John Meland lives north of Milton and has spent the past 25 years growing native prairie plants on a half-acre of land in his backyard.


Believe it or not, the ground will thaw and greenery will emerge once again after one of the coldest and snowiest winters in recent history.

The ground will likely be ready to plant in mid-May which gives home garden and landscaping enthusiasts time to choose what to plant this year.

If you ask members of the Rock County Conservationists, they’ll tell you planting native is the way to go.

The organization gave a backyard wildlife habitat presentation Saturday at the Welty Environmental Center in Beloit.

The guest speaker was Kim Johnsen, marketing director for the National Land Institute, a natural land conservation group based out of Rockford, Illinois.

The presentation gave gardeners tips on how to plant and maintain a backyard with flowers, grasses and shrubs native to the natural prairie landscape of southern Wisconsin.

Conservationists recommend a landscape with native plants because it is easier and cheaper to maintain than a normal yard; attracts pollinating insects and wildlife; creates a natural barrier for flooding; preserves water; and is aesthetically pleasing, Johnsen said.

John Meland, member of the Rock County Conservationists, has maintained a half-acre backyard prairie full of native plant life at his home on the north side of Milton for 25 years, he said.

It started because Meland had about an acre’s worth of land he did not want to mow or maintain, he said.

Starting a backyard prairie is time consuming and takes careful planning but once the prairie is grown, maintaining the land is significantly easier than maintaining a regular lawn, Meland said.

It took about five years for Meland’s prairie to be fully planted. He now saves time and money because the prairie does not need to be mowed and does not need to be watered very often, and the plants are perennial so there is no need to buy more plants or seeds over time, he said.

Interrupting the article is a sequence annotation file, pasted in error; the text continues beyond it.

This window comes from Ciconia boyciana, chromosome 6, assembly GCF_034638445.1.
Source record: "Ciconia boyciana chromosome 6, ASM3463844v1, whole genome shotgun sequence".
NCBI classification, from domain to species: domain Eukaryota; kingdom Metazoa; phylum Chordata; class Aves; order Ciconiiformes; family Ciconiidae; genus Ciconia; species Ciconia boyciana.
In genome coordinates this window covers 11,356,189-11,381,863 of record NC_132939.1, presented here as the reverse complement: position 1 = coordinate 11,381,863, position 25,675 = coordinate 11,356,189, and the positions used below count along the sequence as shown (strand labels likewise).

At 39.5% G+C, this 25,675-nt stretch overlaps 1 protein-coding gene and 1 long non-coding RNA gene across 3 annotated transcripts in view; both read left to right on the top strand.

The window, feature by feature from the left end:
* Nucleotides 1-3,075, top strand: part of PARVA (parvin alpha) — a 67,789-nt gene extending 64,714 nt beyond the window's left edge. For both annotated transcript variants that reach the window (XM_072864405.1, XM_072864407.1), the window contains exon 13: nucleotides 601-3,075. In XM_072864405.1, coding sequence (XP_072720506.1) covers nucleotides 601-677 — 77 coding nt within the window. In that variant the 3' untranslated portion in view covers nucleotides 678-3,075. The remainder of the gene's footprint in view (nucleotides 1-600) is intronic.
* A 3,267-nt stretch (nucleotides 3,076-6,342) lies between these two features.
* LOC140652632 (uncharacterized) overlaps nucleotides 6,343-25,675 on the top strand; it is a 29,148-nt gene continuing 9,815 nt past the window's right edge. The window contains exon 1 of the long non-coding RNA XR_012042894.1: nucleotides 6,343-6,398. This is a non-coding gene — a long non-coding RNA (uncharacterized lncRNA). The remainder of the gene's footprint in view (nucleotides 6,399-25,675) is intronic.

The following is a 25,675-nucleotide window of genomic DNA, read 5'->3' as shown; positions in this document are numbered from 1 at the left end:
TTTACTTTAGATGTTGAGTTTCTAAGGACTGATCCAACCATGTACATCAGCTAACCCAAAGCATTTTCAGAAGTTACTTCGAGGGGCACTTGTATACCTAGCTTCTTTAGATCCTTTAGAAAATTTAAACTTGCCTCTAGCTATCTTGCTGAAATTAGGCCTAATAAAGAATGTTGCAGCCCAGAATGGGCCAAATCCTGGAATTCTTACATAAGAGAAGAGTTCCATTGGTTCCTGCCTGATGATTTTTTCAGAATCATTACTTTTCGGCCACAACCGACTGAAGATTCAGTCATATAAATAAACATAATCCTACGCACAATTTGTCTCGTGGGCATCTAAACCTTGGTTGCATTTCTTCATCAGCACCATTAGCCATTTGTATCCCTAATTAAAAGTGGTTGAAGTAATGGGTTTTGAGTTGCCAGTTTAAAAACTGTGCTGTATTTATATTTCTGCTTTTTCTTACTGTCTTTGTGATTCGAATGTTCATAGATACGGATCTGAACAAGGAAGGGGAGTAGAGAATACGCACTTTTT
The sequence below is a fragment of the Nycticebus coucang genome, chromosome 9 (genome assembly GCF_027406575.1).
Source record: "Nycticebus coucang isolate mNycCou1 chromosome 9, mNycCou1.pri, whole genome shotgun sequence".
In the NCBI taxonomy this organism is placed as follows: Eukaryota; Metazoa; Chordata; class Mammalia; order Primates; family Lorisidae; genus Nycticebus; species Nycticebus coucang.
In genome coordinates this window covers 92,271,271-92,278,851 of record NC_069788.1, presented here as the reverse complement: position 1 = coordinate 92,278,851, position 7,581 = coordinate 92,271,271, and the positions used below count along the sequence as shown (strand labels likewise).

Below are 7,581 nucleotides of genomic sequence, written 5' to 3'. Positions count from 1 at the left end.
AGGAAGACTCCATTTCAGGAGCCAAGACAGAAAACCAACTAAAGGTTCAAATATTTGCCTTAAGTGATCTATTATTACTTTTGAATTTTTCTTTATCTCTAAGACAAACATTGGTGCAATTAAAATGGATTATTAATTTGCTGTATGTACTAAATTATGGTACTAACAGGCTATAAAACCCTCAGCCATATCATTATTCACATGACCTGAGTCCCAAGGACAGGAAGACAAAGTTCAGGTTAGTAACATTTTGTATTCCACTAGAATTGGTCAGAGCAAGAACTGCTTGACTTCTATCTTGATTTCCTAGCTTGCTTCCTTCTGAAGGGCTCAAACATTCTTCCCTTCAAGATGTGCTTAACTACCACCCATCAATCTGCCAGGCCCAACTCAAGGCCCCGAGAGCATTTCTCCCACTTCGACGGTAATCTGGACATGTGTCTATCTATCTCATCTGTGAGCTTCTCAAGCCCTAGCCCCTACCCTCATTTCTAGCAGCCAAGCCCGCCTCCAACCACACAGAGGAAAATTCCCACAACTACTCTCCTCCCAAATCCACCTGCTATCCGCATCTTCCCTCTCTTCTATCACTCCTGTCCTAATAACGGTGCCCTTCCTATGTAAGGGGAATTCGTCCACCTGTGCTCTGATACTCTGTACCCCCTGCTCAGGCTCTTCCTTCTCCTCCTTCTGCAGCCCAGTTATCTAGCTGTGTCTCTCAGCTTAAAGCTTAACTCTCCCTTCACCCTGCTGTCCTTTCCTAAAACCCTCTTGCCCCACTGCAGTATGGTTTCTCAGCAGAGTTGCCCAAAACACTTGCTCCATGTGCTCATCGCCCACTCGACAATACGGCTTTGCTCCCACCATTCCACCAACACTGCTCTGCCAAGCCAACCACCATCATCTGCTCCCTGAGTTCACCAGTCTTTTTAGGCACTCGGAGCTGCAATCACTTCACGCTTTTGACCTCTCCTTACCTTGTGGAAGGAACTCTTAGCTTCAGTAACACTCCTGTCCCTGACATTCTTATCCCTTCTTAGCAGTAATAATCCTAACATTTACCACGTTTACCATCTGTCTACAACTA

Invasive plant species such as garlic mustard, knapweed, European buckthorn and Canadian thistle can overrun native plant life. Those looking to maintain a prairie or garden should familiarize themselves with invasive species and remove them as often as possible, said Gary Hess, Rock County Conservationists member.

Meland and Hess recommend beginners start small and seek advice from members of groups such as the conservationists.

The organization hosts a plant sale each May—right as planting season begins—that offers only native plant life.

Development of buildings and roads prevents the state from ever being covered with natural prairie land again. But intermittent backyard prairies can make a huge difference in conserving the quality of land and wildlife in the region, Johnsen said.

Reporter - Milton, Edgerton, Albany, Brodhead, Evansville, Footville, Orfordville, health

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